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Conditions & Treatments

Stress Fractures of the Foot and Ankle

What is a stress fracture?

A stress fracture is a tiny crack, or multiple tiny cracks, in the bone of the foot or ankle. Most stress fractures are caused by overuse and repetitive stress which results in microscopic injuries to the bone.  Unlike traumatic fractures, stress fractures are due to constant moderate force occurring frequently and over time. While they may sound harmless, in fact, these injuries cause pain, permanent disability, and loss of playing time.

Stress fractures can affect all types of bones but are more common in bones that support bodyweight, because they are under constant pressure from standing walking, running and jumping.

Which bones in the foot an ankle are commonly affected?

Stress fractures are common in the foot especially in the metatarsal bones of the foot and the heel bone (calcaneus). Stress fractures of the heel bone involve multiple incomplete breaks in the bone, caused by repetitive stress.

The metatarsals are a group of five long bones in the foot that connect the toes to the midfoot. In the ankle, the most commonly affected bones are the navicular bone and ends of the tibia and fibula in the ankle joint.

What causes stress fractures?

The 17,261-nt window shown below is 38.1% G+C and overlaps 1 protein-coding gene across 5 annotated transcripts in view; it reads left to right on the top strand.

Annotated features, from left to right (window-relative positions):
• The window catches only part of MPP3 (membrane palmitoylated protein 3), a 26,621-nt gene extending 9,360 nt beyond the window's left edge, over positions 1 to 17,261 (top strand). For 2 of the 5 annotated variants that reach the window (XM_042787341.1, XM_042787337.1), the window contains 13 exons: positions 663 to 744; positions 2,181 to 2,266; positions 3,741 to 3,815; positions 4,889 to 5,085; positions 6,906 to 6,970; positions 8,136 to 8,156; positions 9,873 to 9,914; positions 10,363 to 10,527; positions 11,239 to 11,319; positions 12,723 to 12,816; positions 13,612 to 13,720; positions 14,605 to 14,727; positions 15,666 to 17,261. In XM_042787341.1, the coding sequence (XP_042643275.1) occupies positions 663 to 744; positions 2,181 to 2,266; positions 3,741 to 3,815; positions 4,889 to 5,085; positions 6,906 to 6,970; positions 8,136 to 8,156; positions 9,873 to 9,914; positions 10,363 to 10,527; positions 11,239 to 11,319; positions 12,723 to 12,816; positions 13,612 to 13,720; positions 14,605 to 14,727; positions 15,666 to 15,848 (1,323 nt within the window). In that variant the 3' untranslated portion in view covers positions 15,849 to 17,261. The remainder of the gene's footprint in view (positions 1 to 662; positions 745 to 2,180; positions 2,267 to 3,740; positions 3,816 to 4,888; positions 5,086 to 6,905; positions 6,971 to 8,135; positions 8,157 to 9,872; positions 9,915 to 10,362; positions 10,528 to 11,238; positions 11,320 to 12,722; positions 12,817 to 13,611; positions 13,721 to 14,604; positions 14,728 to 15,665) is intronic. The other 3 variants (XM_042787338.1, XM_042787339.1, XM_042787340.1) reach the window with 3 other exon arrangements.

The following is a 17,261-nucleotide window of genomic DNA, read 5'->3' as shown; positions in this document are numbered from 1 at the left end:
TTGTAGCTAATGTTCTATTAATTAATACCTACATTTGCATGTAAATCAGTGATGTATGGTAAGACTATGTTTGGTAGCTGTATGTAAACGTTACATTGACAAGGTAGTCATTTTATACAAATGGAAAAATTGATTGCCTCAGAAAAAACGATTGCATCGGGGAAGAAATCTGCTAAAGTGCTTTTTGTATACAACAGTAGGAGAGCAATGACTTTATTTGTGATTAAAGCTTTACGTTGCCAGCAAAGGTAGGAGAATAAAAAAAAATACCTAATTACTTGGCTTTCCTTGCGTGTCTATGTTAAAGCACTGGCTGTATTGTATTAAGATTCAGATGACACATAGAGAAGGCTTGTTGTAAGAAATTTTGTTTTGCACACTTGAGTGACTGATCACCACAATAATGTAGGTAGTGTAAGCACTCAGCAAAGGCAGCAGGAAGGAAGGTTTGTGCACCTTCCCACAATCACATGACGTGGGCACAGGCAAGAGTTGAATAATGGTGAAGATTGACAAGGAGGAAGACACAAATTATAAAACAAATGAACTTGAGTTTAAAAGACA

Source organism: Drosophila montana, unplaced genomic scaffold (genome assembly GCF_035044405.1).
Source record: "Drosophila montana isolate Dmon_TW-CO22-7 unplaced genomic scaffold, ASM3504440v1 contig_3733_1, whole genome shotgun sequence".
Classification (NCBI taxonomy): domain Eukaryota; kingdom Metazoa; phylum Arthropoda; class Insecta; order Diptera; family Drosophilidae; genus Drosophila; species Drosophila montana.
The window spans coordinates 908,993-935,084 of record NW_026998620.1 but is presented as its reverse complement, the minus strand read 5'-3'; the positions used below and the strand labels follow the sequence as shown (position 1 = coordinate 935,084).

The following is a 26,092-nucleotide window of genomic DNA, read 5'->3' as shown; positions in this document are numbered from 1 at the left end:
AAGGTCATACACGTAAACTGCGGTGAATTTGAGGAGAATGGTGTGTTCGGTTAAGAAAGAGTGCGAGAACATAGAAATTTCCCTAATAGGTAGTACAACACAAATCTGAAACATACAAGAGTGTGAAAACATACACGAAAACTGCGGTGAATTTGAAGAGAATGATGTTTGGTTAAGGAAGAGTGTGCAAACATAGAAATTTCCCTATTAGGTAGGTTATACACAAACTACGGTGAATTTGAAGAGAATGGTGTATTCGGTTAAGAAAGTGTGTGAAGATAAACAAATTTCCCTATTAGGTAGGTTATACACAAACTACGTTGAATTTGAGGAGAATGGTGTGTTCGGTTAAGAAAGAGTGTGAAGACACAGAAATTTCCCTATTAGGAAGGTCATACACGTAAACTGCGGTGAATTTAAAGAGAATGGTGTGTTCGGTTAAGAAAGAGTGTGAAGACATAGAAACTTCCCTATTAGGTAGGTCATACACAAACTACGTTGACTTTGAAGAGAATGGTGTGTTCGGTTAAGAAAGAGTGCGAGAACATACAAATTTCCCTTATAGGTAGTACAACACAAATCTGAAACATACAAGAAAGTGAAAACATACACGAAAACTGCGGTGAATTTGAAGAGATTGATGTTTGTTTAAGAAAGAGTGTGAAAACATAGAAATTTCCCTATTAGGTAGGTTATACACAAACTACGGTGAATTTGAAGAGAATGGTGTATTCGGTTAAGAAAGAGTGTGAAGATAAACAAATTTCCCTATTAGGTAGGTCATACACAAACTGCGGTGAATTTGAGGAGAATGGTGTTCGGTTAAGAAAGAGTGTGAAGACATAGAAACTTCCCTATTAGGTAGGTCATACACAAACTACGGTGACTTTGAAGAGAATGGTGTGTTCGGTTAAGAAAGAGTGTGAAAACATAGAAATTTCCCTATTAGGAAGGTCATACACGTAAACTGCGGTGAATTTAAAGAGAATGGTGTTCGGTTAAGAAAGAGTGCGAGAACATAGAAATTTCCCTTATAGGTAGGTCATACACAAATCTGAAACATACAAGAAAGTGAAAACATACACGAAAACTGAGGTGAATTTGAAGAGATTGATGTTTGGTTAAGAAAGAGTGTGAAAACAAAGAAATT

Stress fractures are a sports injury that affects about 40% of athletes at some time during their careers. They account for up to 10% of all orthopedic injuries and are about 13% higher in female athletes.

Repetitive stress on healthy bones cause stress fractures as are often seen in high impact sports such as running, ballet, jogging, aerobics, tennis, soccer, gymnastics, volleyball, and basketball.

Repetitive stress on weak bones can cause a stress fracture with normal everyday activities.

Stress fractures of the foot and ankle are increasing in post-menopausal women with osteoporosis.

Female athletes are at increased risk partly due to low bone density caused by eating disorders, excessive exercise, menstrual dysfunction and osteopenia. This is called the “female athlete triad”.

What are the risk factors?

The risk for stress fractures tends increase when:

  • trying out a new exercise
  • undertaking a new exercise without proper training and conditioning and/or poor technique
  • suddenly increasing the amount, intensity, duration or frequency of physical activity
  • wearing unsupportive or worn out athletic shoes and using worn out equipment
  • wearing shoes with poor support like heels
  • people with flat feet or bunions change the load bearing
  • changing the workout surface from a treadmill to cement or walking or running on uneven surfaces.
  • conditions that decrease bone mineral density like osteoporosis, or low Vitamin D3, and some long-term medications increase the risk of stress fractures. When bone strength and density are compromised, everyday activity can be enough to cause a stress fracture.

What are the symptoms of a stress fracture?

  • Pain in the affected bone
  • Pain with normal activity and when pressure is applied
  • Pain that lessens with rest
  • Pain that disappears when the activity is stopped and reappears during activity
  • Swelling on the top of the foot or outside of the ankle.
  • Tenderness

How is a stress fracture diagnosed?

Your OANC orthopedist will review your medical, discuss your symptoms and when they occur, and conduct a physical exam applying gentle pressure on the injured area. X-rays may not be able to detect stress fractures until they begin to heal. Therefore, your doctor may recommend a bone scan or MRI to show the location of a stress fracture.

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